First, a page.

To See Him Face to Face

  “The self resides in the face.” – Psychological Theorist, Sylvan Tompkins +++ There is a thread running throughout the Scriptures that can be described as a “theology of the face.” In the Old Testament we hear a frequent refrain of “before Thy face,” and similar expressions. There are prayers beseeching God not to “hide His face.” Very clearly in Exodus, God tells Moses that “no one may see my face and…

A Modern Lent

Few things are as difficult in the modern world as fasting. It is not simply the action of changing our eating habits that we find problematic – it’s the whole concept of fasting and what it truly entails. It comes from another world. We understand dieting – changing how we eat in order to improve how we look or how we feel. But changing how we eat in order to know God…

The Temptations of Identity

“Who am I?” The question of who we are is deceptively simple. When we begin to press the question, almost every answer that we can give is something other than the self. When we leave the (ideally) intimate communion of our early years and begin to forge our way into a social setting, an uncertainty begins to be our social companion. This questioning of identity (which is fairly normal) becomes the seedbed…

My New Book Has Been Released!

I am pleased to announce that my new book, Face to Face, Knowing God Beyond Our Shame, has just been published and released by Ancient Faith. You can click on the link and order it. I hope to complete the audio version as soon as my voice comes back. This has been a long labor of love. Order the book here.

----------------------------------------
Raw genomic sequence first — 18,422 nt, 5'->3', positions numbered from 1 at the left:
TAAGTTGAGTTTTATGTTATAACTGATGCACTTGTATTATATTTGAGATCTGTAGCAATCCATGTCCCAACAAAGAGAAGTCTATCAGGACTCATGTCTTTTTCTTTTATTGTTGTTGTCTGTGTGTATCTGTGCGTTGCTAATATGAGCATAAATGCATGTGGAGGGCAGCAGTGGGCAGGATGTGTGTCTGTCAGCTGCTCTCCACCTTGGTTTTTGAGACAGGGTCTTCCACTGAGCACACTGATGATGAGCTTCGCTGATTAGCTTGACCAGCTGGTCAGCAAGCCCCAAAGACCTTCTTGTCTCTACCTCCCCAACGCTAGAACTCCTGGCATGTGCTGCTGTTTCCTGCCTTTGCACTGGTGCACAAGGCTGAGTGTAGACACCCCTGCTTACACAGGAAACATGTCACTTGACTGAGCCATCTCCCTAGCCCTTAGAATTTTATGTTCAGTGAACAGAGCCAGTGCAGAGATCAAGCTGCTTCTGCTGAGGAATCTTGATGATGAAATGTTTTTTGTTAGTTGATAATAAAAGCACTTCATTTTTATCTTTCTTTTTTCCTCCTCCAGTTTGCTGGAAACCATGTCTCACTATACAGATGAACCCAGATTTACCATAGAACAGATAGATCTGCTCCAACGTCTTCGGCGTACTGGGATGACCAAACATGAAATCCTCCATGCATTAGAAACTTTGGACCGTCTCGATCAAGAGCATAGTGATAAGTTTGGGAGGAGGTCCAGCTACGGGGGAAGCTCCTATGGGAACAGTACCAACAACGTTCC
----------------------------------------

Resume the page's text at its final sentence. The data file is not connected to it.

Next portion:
Forgiveness for All the Sundays to Come

I do not pray for these alone, but also for those who will believe in Me through their word;  (John17:20-21) The Elder Sophrony, together with St. Silouan, wrote about the “whole Adam.” By this, they meant all the human beings who have ever existed and those yet to come. For Silouan and Sophrony, this was something known in the present tense, a “hypostatic” knowledge of the fundamental unity of the human race.…

A Progressive Marriage

How is your marriage progressing? This simple question is a way of focusing our attention on right-thinking about progress and the Christian life. I posed the question to myself – I have been married now for 47 years. My first thought was, “What would ‘progress’ in a marriage mean?” Do I love my wife more, or any less? What would more love look like? The truth of marriage is that progress is…

The Poetry of God

Whoever wants to become a Christian must first become a poet. – St. Pophyrios of Kavsokalyvia St. Porphyrios made this statement in the context of love and suffering: That’s what it is! You must suffer. You must love and suffer–suffer for the one you love. Love makes effort for the loved one. She runs all through the night; she stays awake; she stains her feet with blood in order to meet her beloved.…

Do We Ever Get It Right?

In the film, Ground Hog Day, actor Bill Murray awakens each morning to the same day – February 2 – and does the same things over and over. At first it’s fun. Then it’s maddening. Indeed, a whole string of days finds him committing suicide in an attempt to stop the repetition, only to awaken again to the same day. In conversations about the film, the writer-director Harold Ramis suggests that the…

Candlewax and Hedgehogs – Groundhog Day

Candlewax and Hedgehogs—a peculiar way to entitle an article, I’ll admit. But both have their associations with the second day of February. The first is more important so we’ll begin there. The second day of February is one of the 12 great feasts, and is also celebrated by Christians in the West. The feast is the Presentation of Christ in the Temple, described in the second chapter of St. Luke’s gospel. There…

The Communion of Friends

You meet someone and like them. You slowly get to know them. Conversation and sharing, listening and learning, a picture or a reality begin to emerge. You think about them when they’re away. You’re aware that you matter to them as well. The thought of anything hurting them is painful. This is friendship. We easily reduce friendship to a set of shared emotions. Why we like someone else, we can imagine, rests on…